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Slow Motion Football Game Held New Year's Day For 51st Time

Locals join in the goofy tradition.

There are some events that come only once a year, and with them comes a specific anticipation.

"For me, it's been reinvigorating because you have to wait an entire year for it," former Absecon Mayor Pete Elco said.

It wasn't the holidays, a birthday or significant anniversary that he spoke of this past New Year's Day.

Instead, he was referring to the annual Slow Motion Football game, now in its 51st year.

The game stems from when Elco, fellow Absecon resident Jerry Savell and John Glassey, of the West Atlantic City section of Egg Harbor Township, were all still in high school, along with Glassey's brother, Jake. The young men were caught goofing off by playing football in slow motion and were told to take it off the playing fields.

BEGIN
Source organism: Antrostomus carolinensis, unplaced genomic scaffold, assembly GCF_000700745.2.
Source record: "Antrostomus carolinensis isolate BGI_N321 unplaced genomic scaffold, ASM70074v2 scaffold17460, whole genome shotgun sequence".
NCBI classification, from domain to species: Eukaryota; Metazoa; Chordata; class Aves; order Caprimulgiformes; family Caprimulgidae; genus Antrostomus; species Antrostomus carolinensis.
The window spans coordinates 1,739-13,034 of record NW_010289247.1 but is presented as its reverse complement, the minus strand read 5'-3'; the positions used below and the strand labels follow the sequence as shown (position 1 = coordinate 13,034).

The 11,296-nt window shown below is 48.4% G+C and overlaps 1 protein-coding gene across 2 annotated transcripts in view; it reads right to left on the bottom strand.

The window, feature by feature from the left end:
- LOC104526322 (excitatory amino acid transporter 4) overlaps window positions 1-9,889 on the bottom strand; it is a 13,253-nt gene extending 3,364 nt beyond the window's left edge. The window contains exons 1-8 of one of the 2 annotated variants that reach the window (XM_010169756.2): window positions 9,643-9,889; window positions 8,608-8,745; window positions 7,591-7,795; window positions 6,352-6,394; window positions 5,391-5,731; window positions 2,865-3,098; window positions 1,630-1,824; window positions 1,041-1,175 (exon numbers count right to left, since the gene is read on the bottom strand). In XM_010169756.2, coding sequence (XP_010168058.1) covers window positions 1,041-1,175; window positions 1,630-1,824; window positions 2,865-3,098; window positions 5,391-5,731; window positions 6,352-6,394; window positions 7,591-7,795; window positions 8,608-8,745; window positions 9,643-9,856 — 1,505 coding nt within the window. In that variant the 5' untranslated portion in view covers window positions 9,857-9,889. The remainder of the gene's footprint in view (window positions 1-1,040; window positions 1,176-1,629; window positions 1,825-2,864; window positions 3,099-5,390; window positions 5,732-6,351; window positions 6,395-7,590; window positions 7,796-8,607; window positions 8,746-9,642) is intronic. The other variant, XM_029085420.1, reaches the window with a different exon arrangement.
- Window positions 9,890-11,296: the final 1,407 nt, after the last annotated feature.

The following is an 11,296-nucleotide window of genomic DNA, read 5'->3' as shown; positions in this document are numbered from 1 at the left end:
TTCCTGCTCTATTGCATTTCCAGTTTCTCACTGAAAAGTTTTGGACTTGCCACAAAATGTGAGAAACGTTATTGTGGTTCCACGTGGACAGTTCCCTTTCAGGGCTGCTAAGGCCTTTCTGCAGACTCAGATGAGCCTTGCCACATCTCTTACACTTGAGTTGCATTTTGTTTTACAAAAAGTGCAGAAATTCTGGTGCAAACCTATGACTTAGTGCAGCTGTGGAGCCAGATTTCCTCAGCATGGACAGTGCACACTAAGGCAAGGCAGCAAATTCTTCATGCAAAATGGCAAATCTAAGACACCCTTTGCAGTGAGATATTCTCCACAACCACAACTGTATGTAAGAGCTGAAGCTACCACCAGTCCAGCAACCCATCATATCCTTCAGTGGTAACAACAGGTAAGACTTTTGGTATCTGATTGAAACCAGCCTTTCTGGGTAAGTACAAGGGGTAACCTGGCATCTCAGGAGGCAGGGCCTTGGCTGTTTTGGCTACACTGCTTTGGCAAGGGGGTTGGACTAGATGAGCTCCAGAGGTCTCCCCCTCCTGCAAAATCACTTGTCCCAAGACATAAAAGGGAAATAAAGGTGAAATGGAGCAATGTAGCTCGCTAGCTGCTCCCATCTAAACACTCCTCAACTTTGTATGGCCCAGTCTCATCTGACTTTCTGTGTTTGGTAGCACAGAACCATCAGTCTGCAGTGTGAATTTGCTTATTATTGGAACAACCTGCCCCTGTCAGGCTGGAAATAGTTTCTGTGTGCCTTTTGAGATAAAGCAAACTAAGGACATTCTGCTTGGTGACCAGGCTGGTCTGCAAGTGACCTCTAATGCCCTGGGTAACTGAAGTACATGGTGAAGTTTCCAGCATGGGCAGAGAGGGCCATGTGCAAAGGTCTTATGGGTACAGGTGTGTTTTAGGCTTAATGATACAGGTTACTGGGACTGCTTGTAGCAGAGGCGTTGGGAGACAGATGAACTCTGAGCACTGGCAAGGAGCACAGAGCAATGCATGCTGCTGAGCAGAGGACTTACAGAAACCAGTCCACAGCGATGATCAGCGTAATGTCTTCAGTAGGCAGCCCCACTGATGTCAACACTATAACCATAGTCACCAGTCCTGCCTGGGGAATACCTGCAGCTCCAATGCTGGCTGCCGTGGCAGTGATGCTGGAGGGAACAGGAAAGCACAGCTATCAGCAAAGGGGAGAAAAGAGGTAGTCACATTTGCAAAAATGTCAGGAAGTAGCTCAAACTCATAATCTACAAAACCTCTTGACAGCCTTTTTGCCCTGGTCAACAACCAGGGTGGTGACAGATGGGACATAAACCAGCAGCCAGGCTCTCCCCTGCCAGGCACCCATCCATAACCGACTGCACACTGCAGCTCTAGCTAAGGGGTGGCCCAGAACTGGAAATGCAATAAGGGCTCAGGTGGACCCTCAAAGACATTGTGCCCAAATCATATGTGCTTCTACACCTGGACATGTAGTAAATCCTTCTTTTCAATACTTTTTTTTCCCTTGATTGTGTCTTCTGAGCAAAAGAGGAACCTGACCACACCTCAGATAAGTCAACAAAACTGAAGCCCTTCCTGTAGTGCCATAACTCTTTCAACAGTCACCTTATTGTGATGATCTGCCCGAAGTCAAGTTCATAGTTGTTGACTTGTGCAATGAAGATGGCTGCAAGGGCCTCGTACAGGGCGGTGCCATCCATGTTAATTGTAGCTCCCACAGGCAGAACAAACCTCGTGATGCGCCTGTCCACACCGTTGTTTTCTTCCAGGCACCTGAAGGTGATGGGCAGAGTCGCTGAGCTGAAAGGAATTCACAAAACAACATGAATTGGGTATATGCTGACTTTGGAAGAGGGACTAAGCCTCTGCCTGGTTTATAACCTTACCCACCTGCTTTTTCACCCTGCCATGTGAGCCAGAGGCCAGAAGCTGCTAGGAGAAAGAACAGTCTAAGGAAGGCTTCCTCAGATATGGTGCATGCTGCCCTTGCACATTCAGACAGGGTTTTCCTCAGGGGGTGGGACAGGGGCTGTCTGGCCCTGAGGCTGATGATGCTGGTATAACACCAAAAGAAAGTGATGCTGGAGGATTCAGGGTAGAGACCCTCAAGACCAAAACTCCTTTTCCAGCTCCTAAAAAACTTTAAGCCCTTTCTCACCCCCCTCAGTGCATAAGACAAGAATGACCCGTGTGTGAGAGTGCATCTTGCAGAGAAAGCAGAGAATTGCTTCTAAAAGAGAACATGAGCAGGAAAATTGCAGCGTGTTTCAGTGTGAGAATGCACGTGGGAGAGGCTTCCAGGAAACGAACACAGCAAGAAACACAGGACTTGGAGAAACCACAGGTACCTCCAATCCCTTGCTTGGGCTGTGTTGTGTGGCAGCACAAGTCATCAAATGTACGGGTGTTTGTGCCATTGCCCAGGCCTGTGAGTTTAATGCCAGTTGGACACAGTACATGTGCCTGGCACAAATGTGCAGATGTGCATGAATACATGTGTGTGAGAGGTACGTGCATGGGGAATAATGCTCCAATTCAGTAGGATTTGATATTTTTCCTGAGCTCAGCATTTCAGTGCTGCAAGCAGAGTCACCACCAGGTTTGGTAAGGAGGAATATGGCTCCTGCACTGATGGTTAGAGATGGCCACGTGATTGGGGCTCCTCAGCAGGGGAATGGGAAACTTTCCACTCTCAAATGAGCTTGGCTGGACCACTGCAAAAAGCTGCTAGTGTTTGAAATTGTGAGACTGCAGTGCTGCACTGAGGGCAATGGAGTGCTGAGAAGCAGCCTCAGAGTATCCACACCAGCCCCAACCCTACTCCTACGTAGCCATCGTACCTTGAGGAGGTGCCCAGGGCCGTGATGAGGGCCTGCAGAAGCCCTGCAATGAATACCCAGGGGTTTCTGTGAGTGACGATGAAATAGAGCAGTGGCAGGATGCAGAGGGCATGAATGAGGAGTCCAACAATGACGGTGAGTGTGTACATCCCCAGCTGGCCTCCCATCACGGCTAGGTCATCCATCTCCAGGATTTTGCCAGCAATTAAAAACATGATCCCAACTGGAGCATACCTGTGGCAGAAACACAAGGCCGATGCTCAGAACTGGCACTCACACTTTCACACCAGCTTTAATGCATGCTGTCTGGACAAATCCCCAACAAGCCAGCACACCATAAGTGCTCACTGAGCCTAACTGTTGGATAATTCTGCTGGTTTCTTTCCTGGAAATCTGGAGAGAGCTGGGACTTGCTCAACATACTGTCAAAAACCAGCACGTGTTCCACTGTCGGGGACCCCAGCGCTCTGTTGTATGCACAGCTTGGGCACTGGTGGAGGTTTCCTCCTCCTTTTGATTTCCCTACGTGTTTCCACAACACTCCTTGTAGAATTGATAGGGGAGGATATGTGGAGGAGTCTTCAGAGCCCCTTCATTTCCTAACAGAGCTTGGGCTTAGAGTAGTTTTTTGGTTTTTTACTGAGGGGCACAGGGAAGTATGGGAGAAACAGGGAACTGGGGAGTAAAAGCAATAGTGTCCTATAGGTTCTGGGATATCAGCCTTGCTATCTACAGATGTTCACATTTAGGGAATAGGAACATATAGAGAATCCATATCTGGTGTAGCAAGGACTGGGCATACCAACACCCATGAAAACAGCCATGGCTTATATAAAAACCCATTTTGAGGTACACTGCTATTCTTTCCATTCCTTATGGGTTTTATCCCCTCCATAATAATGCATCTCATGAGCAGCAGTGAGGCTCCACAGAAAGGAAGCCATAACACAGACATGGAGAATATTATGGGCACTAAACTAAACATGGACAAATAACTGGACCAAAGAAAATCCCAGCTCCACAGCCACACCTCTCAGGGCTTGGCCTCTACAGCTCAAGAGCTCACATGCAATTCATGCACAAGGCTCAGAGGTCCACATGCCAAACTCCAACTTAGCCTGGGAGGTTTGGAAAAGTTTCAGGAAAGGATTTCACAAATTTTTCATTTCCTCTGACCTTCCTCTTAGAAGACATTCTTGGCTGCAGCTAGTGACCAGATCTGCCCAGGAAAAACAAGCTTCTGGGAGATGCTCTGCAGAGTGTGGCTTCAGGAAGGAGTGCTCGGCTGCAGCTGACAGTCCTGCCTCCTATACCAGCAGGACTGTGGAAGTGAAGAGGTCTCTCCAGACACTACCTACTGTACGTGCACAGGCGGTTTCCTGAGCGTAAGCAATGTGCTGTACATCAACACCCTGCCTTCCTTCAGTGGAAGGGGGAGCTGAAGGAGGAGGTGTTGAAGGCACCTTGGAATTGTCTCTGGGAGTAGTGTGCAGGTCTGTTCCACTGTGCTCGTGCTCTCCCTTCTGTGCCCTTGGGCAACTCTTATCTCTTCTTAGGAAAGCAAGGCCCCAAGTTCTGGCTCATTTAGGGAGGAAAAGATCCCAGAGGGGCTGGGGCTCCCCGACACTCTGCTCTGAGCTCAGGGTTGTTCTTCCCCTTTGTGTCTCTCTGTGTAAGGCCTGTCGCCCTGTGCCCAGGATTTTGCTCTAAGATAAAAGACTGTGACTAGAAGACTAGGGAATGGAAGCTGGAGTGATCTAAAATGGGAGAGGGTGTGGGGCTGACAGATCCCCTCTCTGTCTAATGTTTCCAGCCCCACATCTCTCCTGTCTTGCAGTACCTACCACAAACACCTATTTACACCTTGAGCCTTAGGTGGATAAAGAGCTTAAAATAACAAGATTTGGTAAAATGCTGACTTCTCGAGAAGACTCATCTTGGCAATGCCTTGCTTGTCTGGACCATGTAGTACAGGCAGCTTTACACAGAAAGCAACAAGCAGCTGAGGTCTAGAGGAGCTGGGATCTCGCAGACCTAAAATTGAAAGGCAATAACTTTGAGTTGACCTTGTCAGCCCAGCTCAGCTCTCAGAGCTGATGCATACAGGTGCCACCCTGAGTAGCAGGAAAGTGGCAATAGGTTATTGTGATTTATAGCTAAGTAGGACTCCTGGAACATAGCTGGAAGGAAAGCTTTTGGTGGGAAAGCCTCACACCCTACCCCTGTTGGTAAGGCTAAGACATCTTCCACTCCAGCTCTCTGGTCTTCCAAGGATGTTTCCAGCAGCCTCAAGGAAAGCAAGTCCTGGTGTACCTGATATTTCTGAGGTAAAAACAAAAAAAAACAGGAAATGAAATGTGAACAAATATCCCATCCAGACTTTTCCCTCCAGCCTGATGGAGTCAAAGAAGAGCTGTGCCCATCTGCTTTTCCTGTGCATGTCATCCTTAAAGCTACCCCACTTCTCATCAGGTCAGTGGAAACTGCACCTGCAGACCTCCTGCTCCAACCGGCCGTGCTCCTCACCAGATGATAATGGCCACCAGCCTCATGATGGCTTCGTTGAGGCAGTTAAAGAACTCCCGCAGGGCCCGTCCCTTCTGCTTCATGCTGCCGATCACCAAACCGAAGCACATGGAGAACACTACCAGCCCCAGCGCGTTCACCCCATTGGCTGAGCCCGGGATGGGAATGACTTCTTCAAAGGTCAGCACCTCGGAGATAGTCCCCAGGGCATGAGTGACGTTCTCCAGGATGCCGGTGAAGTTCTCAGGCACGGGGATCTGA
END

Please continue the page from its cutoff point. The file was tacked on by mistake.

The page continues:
From there, it took off, becoming an annual thing for the past five decades with a number of changes occurring in these later years. One of the most noticeable, perhaps, is those who are now participating .

"(They're) more youthful," Elco noted.

Several players were under the age of 25 with the youngest being two, compared to, in years past, majority of the players, were 30 years of age or older. Very few were under the age of 25; and they were those who were were related to one or more of the original players.

Eleven year-old Jack Savell, is one of them. A third generation player, the Haddon Township youngster joined his dad, Paul, in playing in this year's game. His uncle, Chris, a past player, was unable to attend this year due to work.

"Honestly, I think it's hilarious," the 11-year-old said of participating in the game that he's been a part of his life since he was still in diapers. In one of those early days' games, Savell's granddad used him as a decoy in an attempt for a successful play.

Others felt grateful just to be at this year's game.

"It's good to be anywhere," Glassey said, recalling how the region survived Hurricane Sandy  this past October and a fluke storm—the derecho—on June 30.

That wasn't all Glassey had to endure this year.

"My house was hit by lightning in August," he said on Tuesday. 

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